[1] Matt Chambers, “First Church of Public Opinion,” www.outofur.com (9.25.12).

October 1, 2012 at 5:15 am Leave a comment

Resurrection! It’s Not Just for Jesus


One of my favorite parts of Holy Week is the music.  Last night in Maundy Thursday worship, we sang of Christ’s body and blood, given for us sinners to eat and drink.  I’ve been singing the words to this hymn this morning:

God’s Word proclaims and we believe
That in this Supper we receive
Christ’s very body, as He said,
His very blood for sinners shed.

Today, as we reflect upon the cross of Christ, we will sing another of my favorite songs:

Mighty, awesome, wonderful,
Is the holy cross.
Where the Lamb laid down His life
To lift us from the fall.
Mighty is the power of the cross.

And then, on Easter, will come this powerful anthem:

I know that my Redeemer lives;
What comfort this sweet sentence gives!
He lives, He lives, who once was dead;
He lives, my ever-living head.

The words of this final song, of course, are taken from the book of Job where, even after Job has lost everything, he declares his faith in God and his desire for an advocate to plead his case to God:  “I know that my Redeemer lives, and at the last He will stand upon the earth. And after my skin has been thus destroyed, yet in my flesh I shall see God, whom I shall see for myself, and my eyes shall behold, and not another. My heart faints within me” (Job 19:25-27)!  These words have long been taken by Christians as a foreshadowing of Christ’s resurrection.  Hence, the reason we sing these words on Easter!  Interestingly, however, it’s not just Christians who have found hints of a resurrection in Job’s story, the ancient Jews did too.

In the third century BC, a Greek translation of the Old Testament was commissioned.  Because of the rampant Hellenization of the ancient world, many Jews could no longer read Hebrew, the language in which the Old Testament was originally written, and so this work  of translating the Bible into Greek was undertaken so that people could read the Bible in their language.  The Septuagintal translation of Job is especially interesting because whoever translated it seems to have a love for resurrection!  Consider these passages:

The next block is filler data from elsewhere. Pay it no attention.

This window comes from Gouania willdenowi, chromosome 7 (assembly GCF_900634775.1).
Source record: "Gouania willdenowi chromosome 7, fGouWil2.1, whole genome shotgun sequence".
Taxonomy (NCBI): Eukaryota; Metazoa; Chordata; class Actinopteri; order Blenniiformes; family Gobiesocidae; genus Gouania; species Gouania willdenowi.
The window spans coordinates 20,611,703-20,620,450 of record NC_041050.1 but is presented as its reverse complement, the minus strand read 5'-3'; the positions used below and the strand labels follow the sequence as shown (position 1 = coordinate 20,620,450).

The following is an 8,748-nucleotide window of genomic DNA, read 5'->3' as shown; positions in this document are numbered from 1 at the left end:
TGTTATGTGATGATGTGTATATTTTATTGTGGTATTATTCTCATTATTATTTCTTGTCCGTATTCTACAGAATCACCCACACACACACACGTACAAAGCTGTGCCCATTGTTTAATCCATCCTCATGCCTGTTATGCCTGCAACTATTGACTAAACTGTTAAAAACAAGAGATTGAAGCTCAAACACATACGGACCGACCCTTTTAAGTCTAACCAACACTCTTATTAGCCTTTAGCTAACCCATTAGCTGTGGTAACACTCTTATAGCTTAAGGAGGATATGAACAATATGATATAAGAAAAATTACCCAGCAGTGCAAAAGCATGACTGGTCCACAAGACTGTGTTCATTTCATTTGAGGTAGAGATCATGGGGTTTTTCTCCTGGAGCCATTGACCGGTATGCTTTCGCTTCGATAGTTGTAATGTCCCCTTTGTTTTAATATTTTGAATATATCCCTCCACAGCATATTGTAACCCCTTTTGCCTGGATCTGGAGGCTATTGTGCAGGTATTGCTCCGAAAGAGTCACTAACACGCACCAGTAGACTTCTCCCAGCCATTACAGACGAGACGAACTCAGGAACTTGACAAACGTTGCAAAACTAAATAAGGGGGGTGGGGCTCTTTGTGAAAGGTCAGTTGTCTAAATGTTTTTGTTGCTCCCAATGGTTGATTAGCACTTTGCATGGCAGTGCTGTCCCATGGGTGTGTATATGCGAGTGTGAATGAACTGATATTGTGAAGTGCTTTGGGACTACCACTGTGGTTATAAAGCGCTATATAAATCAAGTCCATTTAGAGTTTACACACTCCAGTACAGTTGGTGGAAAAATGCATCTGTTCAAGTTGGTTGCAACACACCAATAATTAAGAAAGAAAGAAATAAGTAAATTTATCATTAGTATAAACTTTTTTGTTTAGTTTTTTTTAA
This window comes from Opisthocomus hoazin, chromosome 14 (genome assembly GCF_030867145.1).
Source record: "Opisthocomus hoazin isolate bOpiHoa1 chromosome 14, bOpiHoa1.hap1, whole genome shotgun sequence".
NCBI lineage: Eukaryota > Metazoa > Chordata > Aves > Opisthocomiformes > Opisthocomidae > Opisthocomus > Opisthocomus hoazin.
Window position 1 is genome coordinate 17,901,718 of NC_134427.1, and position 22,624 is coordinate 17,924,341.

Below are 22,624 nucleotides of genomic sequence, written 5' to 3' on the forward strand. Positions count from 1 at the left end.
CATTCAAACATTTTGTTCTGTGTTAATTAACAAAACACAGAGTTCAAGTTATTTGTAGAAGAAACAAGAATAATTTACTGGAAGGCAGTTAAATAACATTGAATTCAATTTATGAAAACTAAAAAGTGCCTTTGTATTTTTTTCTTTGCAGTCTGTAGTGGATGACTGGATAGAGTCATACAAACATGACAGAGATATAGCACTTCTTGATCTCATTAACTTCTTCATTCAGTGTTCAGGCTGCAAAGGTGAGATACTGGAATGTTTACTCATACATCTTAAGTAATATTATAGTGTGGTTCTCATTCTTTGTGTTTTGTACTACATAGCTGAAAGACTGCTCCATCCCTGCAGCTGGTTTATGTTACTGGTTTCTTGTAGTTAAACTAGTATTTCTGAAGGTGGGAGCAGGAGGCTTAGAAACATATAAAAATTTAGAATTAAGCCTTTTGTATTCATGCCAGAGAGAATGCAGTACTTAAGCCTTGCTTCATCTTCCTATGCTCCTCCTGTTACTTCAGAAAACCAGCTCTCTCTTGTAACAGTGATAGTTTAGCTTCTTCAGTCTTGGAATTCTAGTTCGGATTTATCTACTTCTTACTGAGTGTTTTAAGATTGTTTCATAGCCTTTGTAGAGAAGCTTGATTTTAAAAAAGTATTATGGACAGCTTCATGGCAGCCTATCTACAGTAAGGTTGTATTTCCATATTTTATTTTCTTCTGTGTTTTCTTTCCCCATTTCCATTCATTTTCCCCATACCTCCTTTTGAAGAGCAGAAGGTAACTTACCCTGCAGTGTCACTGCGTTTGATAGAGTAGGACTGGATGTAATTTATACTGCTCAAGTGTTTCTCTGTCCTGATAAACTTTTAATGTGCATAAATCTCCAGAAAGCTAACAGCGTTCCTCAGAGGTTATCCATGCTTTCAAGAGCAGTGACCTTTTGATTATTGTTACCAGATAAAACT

• Job 14:14:  Hebrew – “If a man dies, shall he live again?”  Greek – “If a man dies, he shall live!”
  • Job 19:26:  Hebrew – “After my skin has been thus destroyed…” Greek – “And to resurrect my skin upon the earth that endures these sufferings…”
  • Job 42:17:  The Greek Septuagint adds a line to this verse not in the Hebrew text:  “It is written of Job that he will rise again with those whom the Lord will raise.”

Clearly, the translator of Job believed in the resurrection!  Thus, the book of Job not only foretells Jesus’ resurrection in that famous line from Job 19, it foretells the resurrection of Job and all the faithful as well.  For because Christ has risen, we will rise!  In the words of the prophet Daniel:  “Many of those who sleep in the dust of the earth shall awake, some to everlasting life, and some to shame and everlasting contempt” (Daniel 12:2).  For those who trust in Christ, we will be raised to everlasting life.  Because Christ has risen, we will rise.  The translator of Job knew and believed this.  I hope you do too.  For if you know and believe that your Redeemer lives, you can know and believe that you will live…forever.

April 22, 2011 at 7:36 am Leave a comment